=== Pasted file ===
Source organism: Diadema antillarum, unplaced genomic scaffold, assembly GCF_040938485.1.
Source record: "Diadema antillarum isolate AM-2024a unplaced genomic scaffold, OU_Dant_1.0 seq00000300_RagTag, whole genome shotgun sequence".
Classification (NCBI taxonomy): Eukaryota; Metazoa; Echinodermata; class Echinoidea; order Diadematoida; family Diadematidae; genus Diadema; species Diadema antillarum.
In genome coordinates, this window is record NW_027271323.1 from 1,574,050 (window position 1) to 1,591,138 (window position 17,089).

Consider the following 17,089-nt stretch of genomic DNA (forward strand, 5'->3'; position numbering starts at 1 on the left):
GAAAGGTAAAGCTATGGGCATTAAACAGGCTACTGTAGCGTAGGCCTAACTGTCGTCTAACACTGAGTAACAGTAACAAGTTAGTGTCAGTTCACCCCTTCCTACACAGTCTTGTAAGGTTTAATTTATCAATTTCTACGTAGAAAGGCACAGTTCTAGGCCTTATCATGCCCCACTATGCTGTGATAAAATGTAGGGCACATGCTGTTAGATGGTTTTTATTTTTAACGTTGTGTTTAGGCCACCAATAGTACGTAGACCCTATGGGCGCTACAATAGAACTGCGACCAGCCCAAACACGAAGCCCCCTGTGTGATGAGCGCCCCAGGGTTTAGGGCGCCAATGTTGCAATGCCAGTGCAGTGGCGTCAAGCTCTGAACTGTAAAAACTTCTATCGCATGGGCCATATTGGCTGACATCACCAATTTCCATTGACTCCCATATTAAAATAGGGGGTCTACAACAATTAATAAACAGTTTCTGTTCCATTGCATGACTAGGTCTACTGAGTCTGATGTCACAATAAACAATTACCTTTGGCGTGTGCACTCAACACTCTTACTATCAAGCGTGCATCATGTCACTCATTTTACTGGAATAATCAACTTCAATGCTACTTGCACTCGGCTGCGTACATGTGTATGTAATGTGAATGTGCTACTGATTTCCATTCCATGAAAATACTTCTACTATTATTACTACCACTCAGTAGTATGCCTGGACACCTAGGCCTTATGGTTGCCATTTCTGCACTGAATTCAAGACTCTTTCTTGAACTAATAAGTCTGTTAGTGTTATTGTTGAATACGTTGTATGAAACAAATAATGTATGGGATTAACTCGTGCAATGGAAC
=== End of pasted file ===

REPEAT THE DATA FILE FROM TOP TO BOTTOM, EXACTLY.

Source organism: Diadema antillarum, unplaced genomic scaffold, assembly GCF_040938485.1.
Source record: "Diadema antillarum isolate AM-2024a unplaced genomic scaffold, OU_Dant_1.0 seq00000300_RagTag, whole genome shotgun sequence".
Classification (NCBI taxonomy): Eukaryota; Metazoa; Echinodermata; class Echinoidea; order Diadematoida; family Diadematidae; genus Diadema; species Diadema antillarum.
In genome coordinates, this window is record NW_027271323.1 from 1,574,050 (window position 1) to 1,591,138 (window position 17,089).

Consider the following 17,089-nt stretch of genomic DNA (forward strand, 5'->3'; position numbering starts at 1 on the left):
GAAAGGTAAAGCTATGGGCATTAAACAGGCTACTGTAGCGTAGGCCTAACTGTCGTCTAACACTGAGTAACAGTAACAAGTTAGTGTCAGTTCACCCCTTCCTACACAGTCTTGTAAGGTTTAATTTATCAATTTCTACGTAGAAAGGCACAGTTCTAGGCCTTATCATGCCCCACTATGCTGTGATAAAATGTAGGGCACATGCTGTTAGATGGTTTTTATTTTTAACGTTGTGTTTAGGCCACCAATAGTACGTAGACCCTATGGGCGCTACAATAGAACTGCGACCAGCCCAAACACGAAGCCCCCTGTGTGATGAGCGCCCCAGGGTTTAGGGCGCCAATGTTGCAATGCCAGTGCAGTGGCGTCAAGCTCTGAACTGTAAAAACTTCTATCGCATGGGCCATATTGGCTGACATCACCAATTTCCATTGACTCCCATATTAAAATAGGGGGTCTACAACAATTAATAAACAGTTTCTGTTCCATTGCATGACTAGGTCTACTGAGTCTGATGTCACAATAAACAATTACCTTTGGCGTGTGCACTCAACACTCTTACTATCAAGCGTGCATCATGTCACTCATTTTACTGGAATAATCAACTTCAATGCTACTTGCACTCGGCTGCGTACATGTGTATGTAATGTGAATGTGCTACTGATTTCCATTCCATGAAAATACTTCTACTATTATTACTACCACTCAGTAGTATGCCTGGACACCTAGGCCTTATGGTTGCCATTTCTGCACTGAATTCAAGACTCTTTCTTGAACTAATAAGTCTGTTAGTGTTATTGTTGAATACGTTGTATGAAACAAATAATGTATGGGATTAACTCGTGCAATGGAAC